Gryffensee, the “Futura” of blackletter



  • Alright, I've wrapped up my work on Gryffensee with a few ligatures (|cz rz zz|) and contextual alternates (a |c| that coexists peacefully with a following |f t|; a |z| that tucks in its tail when another wide descender follows), and sent it all in to MyFonts. It should be up for sale soon.

    Meanwhile, I'm seriously tempted to expand Gryffensee into the cyrillic domain. It seems there's almost no cyrillic blackletter out there, so it might be a big challenge as well as a big opportunity. I don't speak a language written in cyrillic, so I'd need some help with legibility issues...

    Whaddya think? Worth the effort?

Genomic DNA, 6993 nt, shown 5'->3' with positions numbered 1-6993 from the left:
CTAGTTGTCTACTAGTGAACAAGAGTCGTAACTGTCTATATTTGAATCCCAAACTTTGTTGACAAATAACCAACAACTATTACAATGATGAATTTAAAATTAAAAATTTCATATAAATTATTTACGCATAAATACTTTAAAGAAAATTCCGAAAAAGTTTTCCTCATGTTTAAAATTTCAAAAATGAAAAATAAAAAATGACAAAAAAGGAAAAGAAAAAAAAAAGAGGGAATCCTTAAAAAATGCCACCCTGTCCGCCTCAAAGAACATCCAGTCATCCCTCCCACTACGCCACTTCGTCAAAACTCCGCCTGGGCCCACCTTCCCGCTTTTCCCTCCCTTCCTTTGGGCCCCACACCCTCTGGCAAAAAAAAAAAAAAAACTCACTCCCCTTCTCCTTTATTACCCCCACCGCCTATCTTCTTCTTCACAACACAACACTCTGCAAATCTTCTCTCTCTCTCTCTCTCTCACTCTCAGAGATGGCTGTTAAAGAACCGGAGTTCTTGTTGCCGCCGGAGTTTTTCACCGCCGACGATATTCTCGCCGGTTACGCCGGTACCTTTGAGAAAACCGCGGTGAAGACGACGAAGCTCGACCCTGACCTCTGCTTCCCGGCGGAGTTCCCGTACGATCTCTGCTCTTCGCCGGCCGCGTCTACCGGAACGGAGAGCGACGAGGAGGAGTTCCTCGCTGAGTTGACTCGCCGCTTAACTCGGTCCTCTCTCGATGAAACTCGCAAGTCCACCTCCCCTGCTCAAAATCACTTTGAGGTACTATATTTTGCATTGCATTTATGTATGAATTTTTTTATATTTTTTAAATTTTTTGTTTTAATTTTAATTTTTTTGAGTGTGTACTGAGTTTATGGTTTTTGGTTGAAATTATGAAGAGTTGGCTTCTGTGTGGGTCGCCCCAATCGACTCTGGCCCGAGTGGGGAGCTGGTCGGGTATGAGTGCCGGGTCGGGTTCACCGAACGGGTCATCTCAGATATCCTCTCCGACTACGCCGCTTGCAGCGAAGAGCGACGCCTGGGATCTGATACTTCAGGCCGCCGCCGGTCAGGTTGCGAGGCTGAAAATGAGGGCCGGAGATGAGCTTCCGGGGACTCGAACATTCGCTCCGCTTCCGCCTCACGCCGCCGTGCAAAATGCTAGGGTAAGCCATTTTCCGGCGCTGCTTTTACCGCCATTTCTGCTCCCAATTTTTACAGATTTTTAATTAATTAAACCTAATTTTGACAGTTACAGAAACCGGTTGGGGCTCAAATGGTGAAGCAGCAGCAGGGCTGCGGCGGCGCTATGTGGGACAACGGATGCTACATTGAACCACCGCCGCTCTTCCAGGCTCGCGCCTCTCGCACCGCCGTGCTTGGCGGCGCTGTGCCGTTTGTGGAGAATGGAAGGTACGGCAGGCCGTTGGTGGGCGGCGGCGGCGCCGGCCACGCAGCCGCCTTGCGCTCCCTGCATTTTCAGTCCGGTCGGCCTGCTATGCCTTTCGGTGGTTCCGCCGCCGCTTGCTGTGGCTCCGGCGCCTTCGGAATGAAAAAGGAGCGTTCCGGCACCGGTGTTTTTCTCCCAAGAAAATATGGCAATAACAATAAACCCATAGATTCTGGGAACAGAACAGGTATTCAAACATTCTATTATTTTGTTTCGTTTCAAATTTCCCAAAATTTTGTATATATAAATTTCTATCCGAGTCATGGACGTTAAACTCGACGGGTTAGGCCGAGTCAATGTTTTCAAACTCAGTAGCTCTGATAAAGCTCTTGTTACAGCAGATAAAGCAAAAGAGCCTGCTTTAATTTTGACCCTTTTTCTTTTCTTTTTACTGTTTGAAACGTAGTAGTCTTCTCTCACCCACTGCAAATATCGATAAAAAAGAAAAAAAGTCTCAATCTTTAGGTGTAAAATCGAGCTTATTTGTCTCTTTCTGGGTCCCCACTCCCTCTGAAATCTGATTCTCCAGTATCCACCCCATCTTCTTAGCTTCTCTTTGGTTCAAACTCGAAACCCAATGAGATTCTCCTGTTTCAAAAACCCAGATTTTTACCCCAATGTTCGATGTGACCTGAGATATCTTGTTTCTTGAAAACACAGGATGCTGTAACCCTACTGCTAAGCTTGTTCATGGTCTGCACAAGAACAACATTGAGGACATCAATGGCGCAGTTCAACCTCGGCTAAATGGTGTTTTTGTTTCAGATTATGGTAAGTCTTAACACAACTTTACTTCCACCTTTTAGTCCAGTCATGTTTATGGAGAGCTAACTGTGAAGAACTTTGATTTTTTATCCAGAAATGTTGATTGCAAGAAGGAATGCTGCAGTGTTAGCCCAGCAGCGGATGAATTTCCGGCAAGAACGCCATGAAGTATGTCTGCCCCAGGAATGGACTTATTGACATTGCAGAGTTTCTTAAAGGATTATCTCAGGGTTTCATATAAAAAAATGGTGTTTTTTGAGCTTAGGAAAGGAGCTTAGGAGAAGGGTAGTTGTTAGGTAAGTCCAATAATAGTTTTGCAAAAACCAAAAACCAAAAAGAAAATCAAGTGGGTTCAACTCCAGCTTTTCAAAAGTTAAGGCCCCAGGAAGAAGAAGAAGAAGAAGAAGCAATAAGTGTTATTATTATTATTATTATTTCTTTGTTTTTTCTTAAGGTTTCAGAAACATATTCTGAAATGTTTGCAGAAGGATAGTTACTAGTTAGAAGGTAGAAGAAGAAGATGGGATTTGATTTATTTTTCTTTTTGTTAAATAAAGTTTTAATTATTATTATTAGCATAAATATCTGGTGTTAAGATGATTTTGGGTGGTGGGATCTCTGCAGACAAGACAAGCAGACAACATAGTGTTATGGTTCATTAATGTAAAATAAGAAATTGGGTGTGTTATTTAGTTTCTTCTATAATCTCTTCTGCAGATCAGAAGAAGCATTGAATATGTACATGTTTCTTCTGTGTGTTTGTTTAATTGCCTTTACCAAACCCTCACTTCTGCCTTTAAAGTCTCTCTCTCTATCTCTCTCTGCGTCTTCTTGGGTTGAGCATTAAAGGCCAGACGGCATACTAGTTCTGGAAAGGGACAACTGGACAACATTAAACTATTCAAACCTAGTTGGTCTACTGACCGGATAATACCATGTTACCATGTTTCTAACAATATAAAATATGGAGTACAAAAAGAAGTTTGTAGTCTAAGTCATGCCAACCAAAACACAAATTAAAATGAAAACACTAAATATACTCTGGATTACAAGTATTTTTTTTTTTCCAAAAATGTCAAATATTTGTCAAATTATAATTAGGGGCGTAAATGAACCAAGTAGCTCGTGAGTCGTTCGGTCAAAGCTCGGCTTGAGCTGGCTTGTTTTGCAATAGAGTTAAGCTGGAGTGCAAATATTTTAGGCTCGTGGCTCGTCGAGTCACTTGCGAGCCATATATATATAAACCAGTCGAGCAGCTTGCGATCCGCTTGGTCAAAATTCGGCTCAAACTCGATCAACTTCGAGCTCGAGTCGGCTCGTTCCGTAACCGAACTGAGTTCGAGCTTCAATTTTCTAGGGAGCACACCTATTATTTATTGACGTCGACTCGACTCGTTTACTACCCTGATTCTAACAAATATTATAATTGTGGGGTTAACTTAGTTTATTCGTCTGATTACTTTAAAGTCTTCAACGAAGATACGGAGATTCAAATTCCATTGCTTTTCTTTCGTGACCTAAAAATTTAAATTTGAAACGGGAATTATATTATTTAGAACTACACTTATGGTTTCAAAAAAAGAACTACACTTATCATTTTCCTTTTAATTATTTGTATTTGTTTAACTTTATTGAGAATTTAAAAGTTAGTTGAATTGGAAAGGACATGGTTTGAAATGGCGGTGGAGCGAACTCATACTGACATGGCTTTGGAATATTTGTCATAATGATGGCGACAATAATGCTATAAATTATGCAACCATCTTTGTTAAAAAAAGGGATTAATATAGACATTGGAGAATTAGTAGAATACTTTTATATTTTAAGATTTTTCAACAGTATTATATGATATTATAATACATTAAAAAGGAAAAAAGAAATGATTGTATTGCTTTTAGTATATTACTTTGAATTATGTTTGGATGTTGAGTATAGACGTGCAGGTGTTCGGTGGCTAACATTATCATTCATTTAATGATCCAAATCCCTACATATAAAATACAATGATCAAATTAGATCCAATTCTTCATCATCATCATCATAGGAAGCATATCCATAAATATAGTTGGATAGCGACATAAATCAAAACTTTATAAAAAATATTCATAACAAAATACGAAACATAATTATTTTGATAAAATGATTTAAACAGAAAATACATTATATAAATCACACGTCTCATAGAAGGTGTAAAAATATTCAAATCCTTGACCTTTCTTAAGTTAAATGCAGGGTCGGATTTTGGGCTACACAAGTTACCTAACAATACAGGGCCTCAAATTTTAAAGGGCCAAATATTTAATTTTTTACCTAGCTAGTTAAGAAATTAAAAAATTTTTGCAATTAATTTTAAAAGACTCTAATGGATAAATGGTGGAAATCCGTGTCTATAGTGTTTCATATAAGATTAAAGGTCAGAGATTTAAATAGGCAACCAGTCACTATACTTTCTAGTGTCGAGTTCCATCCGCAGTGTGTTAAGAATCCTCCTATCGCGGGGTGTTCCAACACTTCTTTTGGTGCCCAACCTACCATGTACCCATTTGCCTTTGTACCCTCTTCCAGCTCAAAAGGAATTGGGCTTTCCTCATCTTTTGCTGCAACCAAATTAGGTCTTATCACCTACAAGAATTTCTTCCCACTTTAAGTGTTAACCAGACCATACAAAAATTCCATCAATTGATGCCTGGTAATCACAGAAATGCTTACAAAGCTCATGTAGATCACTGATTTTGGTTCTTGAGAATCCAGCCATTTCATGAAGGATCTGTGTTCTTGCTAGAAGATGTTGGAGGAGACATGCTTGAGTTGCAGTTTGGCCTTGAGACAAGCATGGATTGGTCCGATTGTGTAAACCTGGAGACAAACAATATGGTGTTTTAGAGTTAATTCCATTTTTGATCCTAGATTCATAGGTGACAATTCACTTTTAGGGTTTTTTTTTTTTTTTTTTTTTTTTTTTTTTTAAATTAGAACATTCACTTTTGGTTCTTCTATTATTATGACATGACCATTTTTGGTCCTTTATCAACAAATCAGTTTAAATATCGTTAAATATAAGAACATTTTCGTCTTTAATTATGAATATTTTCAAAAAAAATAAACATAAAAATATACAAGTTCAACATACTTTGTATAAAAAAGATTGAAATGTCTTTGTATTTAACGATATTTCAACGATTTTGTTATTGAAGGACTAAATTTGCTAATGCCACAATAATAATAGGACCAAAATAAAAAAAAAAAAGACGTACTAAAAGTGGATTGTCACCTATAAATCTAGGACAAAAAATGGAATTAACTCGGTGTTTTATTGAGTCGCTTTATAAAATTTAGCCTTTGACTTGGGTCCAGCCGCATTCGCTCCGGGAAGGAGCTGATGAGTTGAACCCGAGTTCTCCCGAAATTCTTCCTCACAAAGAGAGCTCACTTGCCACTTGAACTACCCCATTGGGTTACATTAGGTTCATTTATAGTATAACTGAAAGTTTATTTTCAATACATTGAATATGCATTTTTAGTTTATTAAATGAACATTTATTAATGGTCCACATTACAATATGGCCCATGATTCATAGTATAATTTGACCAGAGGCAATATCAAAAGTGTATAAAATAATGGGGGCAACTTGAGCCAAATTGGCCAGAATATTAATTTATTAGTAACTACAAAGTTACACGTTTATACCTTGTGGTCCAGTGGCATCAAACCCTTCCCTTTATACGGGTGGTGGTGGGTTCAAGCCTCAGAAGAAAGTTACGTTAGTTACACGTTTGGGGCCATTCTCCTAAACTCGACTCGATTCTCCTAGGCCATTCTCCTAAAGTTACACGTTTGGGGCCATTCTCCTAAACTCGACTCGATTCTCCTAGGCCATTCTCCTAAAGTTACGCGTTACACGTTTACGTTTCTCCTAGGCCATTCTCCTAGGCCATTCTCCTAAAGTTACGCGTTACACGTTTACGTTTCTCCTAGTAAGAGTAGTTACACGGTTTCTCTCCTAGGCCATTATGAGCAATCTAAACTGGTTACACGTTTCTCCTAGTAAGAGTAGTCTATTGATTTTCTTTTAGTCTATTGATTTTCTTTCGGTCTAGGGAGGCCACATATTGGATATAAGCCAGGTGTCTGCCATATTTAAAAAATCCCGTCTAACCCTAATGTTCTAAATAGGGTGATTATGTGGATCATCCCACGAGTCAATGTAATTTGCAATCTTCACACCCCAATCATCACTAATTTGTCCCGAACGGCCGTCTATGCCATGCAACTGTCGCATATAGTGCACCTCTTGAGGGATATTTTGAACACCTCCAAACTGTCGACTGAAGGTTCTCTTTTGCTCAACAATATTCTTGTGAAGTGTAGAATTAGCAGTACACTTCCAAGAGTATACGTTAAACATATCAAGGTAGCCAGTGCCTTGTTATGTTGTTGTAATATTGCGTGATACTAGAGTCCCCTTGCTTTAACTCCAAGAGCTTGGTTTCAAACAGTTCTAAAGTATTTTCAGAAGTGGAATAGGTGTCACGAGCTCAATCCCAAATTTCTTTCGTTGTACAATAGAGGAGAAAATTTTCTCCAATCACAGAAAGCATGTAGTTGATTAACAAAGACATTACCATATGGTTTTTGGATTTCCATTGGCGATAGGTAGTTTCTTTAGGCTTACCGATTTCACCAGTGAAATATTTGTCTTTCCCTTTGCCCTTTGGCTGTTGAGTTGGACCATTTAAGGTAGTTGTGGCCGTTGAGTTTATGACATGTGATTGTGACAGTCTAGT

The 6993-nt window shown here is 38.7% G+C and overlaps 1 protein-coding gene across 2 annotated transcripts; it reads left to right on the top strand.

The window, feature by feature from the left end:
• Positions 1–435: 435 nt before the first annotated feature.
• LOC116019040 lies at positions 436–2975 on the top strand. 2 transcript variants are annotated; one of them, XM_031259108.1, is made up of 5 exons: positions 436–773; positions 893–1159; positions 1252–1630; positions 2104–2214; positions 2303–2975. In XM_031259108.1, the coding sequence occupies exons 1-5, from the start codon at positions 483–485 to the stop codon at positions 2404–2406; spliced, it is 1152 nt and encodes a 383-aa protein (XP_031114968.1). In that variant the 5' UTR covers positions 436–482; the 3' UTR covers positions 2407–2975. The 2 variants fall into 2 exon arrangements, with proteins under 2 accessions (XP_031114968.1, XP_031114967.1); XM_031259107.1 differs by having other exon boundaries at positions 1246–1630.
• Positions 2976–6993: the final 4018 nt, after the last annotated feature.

• Here's a teaser, just for fun...

  • John HudsonJohn Hudson Posts: 1,379
    edited April 2013
    Maxim Zhukov contributed some images of 19th Century Cyrillic blackletter types in a discussion over at The Other Place.
  • Sounds interesting! Link is borked, though.
  • John HudsonJohn Hudson Posts: 1,379
  • Thanks! Meanwhile, here's my lowercase. I'm having trouble with the |я|, it just won't look right. The |э| was also a tough nut, but I think it looks acceptable now. No idea whether it's legible, though!

  • Michael ClarkMichael Clark Posts: 136
    edited April 2013
    Never mind!
  • Deleted AccountDeleted Account Posts: 739
    edited April 2013
    You mean you are converging :) I like a lot about this work.

    However, I have not warmed to the curves you too question... The contrast with the identical location and direction of the n's branch is just too great to look much more than original cute.

    s is too busy! k too uptight and narrow and how did d get there and nowhere else?

    And would you let us see the word "arrest"?